The best of EcoWatch, right in your inbox. Sign up for our email newsletter!
5 Ways to Have a Green Christmas (and Help the Planet)
It's pretty common this time of year to hear the song White Christmas, but at EcoWatch we want folks to have a green Christmas. With a couple of tips, you can make sure your winter festivities have a smaller carbon footprint. Here are five ways you can have a more environmentally friendly holiday.
1. Give Green Gifts
Share your love of the planet by giving gifts that are good for the environment. Need ideas? The EcoWatch staff rounded up their favorite gifts, and USA Today highlights items such as iTunes gift cards, reusable straws, organic wine and non-toxic cosmetics in their story about purchasing green presents.
After you decide on the perfect gift, don't forget to also be mindful about the way it's wrapped. Not all wrapping paper can be recycled. In the U.S., you can recycle paper that does not have metallic, velvety or glittery elements, USA Today explains. Alternatives to conventional wrapping paper include recycling brown grocery bags, reusing old newspapers or wrapping gifts in reusable cloth (a 400-year-old Japanese practice called Furoshiki), Madeleine Somerville writes in The Guardian.
2. Dim the Lights
Christmas lights certainly make the season bright, but there's an ecological cost to all that electricity. The U.S. consumes 6.6 billion kilowatt hours of energy each year on seasonal light displays, The Center for Global Development reports citing a 2008 study from the U.S. Department of Energy. That's more energy than developing countries like El Salvador, Ethiopia, Cambodia or Nepal use in a year!
So what can you do if you think of lights as synonymous with Christmas? In The Guardian, Jessica Aldred suggests switching to LED, solar-powered or rechargeable-battery-powered lights. She also points out that "paraffin candles are made from petroleum residue ... Candles made from soy, beeswax or natural vegetable-based wax are more eco-friendly because they biodegrade and are smoke-free."
3. Choose the Right Tree
Christmas trees are so popular that 75 percent of Americans display a Christmas tree, with a majority of them choosing an artificial one, The New York Times reports, based on an analysis from the American Christmas Tree Association (ACTA). But is that the greenest option? While a new study by ACTA found that an artificial tree is more environmentally friendly than a real tree if you use the artificial tree for five years or more, others dispute that claim.
Bill Ulfelder, New York's Nature Conservancy executive director, told The Times that "real trees were 'unquestionably' the better option." When bought locally, greenhouse gas emissions are reduced. Other ways to make your real tree purchase more environmentally friendly are to buy trees that can be replanted or find a local program that recycles trees and turns them into mulch.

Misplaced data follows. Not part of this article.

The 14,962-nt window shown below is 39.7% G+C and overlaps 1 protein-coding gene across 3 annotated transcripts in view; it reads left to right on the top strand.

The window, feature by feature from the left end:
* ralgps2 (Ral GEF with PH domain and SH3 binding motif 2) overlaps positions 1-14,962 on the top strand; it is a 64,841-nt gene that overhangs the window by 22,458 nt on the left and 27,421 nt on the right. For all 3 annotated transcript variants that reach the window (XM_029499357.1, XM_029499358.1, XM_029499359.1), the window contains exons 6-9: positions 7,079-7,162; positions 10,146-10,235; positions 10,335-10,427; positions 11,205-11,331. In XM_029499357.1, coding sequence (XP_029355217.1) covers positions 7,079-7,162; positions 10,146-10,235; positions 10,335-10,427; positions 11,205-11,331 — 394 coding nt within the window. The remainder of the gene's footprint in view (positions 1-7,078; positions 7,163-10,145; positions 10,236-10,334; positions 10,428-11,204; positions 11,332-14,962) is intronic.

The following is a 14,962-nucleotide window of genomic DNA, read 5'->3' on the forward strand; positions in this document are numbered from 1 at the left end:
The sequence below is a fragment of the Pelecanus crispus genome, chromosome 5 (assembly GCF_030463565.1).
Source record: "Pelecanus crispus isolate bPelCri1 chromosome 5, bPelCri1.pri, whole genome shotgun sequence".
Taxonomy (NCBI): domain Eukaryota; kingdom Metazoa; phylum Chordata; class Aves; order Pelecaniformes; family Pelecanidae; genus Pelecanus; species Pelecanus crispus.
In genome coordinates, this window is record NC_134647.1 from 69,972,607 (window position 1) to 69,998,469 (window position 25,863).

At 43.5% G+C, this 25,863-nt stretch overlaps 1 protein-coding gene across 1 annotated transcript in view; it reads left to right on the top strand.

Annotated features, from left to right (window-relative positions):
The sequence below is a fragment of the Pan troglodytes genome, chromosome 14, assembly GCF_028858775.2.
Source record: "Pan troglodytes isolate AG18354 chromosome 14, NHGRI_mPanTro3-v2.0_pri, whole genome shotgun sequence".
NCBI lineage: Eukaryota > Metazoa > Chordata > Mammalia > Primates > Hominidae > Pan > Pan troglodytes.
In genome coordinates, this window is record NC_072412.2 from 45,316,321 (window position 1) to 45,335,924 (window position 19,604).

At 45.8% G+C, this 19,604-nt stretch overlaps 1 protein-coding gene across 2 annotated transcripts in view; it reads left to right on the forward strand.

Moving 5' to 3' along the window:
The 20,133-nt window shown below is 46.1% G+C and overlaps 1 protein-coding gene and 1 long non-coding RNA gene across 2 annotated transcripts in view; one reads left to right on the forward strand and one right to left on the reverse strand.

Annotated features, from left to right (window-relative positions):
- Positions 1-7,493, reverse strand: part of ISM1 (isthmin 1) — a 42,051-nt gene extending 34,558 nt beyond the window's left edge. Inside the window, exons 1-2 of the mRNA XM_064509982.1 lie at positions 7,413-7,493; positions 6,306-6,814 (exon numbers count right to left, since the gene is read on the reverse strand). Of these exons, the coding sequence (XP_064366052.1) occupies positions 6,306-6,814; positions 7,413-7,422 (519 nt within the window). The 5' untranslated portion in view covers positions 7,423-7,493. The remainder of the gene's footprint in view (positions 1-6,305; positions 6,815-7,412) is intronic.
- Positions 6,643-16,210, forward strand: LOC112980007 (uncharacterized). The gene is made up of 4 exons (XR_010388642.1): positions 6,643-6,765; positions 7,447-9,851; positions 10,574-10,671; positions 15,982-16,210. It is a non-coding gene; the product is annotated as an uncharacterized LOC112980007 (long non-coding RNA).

4. Have a Glitter-Free Christmas
EcoWatch has written before about the dangers of glitter, which contributes to the microplastic pollution plaguing the oceans. Olga Pantos, a research scientist with New Zealand's Institute of Environmental Science and Research (ESR), told Stuff that on a recent shopping trip that "it was almost impossible to find anything that didn't have glitter." So, choosing non-glittery decorations can help keep microplastics out of the oceans.
5. Help Fight #PointlessPlastic
Greenpeace UK is calling out supermarkets for their unnecessary plastic packaging of festive items, and they want you to join the fight. With the hashtag #PointlessPlastic, they are encouraging people to share photos of the worst offenses in supermarkets. Greenpeace will then ask the public to vote on the most egregious. "By exposing the worst festive plastic offenders, we'll be showing supermarkets that their use of plastic is unacceptable, and that their customers have had enough," Greenpeace states on it website.
EcoWatch Daily Newsletter
A jury in Missouri awarded a farmer $265 million in a lawsuit that claimed Bayer and BASF's weedkiller destroyed his peach orchard, as Reuters reported.
A coalition of local and national groups on Friday launched a legal challenge to a Louisiana state agency's decision to approve air permits for a $9.4 billion petrochemical complex that Taiwan-based Formosa Plastics Group plans to build in the region nationally known as "Cancer Alley."
Well, he told us he would do it. And now he's actually doing it — or at least trying to. Late last week, President Trump, via the U.S. Department of the Interior's Bureau of Land Management, announced that he was formalizing his plan to develop lands that once belonged within the Bears Ears and Grand Staircase-Escalante National Monuments in southern Utah. The former is a stunningly beautiful, ecologically fragile landscape that has played a crucial role in Native American culture in the Southwest for thousands of years; the latter, just as beautiful, is one of the richest and most important paleontological sites in North America.